Kehonka’s Contribution to Camping


 The following article was published in the Kehonka catalog. The text is taken verbatim.

When the girls who formed Kehonka’s first small group embarked for New Hampshire in 1902, they sought an adventurous vacation —- a change from city life and school routine. They sought the exhilaration and inspiration gained from living in the woods, close to the lakes and mountains. In this era at the turn of the century, camping for young ladies was regarded as daring if not “unbecoming.” In fact, before 1902, there were no camps for girls.

The founder of Kehonka, Miss Laura I. Mattoon, pioneered in demonstration the spiritual, educational and health-giving values not only for the girls of her own camp, but for youth nationally.

Miss Mattoon was not only one of the first organizers but served as secretary for more that ten years, of the pioneering National Association of Directors of Girls Camps, and its successor, the American Camping Association. To this day, members of Kehonka’s staff continue actively in the work of this organization.

Much of the fundamental advantages of camping are the same today at Kehonka as they were in 1902. However, as camping’s unique opportunities have become more definitely established, increasing attention been given to such objectives for the individual camper, as:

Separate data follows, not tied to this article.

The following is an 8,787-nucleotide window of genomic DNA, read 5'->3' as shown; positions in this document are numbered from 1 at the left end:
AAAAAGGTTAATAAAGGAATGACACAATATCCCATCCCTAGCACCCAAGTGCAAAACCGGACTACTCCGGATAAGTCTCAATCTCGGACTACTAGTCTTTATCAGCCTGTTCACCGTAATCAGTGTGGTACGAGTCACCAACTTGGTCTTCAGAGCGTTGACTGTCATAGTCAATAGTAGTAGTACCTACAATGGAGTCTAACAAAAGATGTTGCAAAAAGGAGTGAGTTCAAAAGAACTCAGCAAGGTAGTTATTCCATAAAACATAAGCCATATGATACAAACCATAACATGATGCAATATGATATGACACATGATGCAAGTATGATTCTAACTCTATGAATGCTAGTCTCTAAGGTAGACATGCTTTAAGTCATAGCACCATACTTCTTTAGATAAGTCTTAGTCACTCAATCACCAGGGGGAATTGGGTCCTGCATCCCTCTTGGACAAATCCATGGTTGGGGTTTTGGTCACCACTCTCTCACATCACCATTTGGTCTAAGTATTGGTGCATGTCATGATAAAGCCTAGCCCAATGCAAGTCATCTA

Development of essential character attributes like self-reliance, integrity and emotional stability.

Experiences in group living that facilitate social adjustment.

Informal extension of knowledge and skills, especially creative skills; and participating in realistic work projects, including projects to benefit less fortunate children, far and near.

Appreciation of democratic principles through group discussions, a voice in the planning of activities, and the acceptance of responsibilities for the happiness and welfare of the group.

Interpretation of democratic practices in camp, in terms of social unity throughout the nation and world.

Techniques of camp counseling have been adopted by many schools. The trend today is toward a camping experience for more and more boys and girls to complement the influences and training of the home school and church. People interested in further information about the educational basis for a camping program like that offered at Kehonka are referred to “Camping Standards” and other publications of the American Camping Association.




  1. Question:Do we know what year the catalogue excerpt above represents. Or: approximate decade?
    Reply to:
    kehonka 1959-65

  2. It’s from the catalogue I got in the mid-late 1970s. Not sure how long that edition was in circulation.

  3. Thanks, Cheryl

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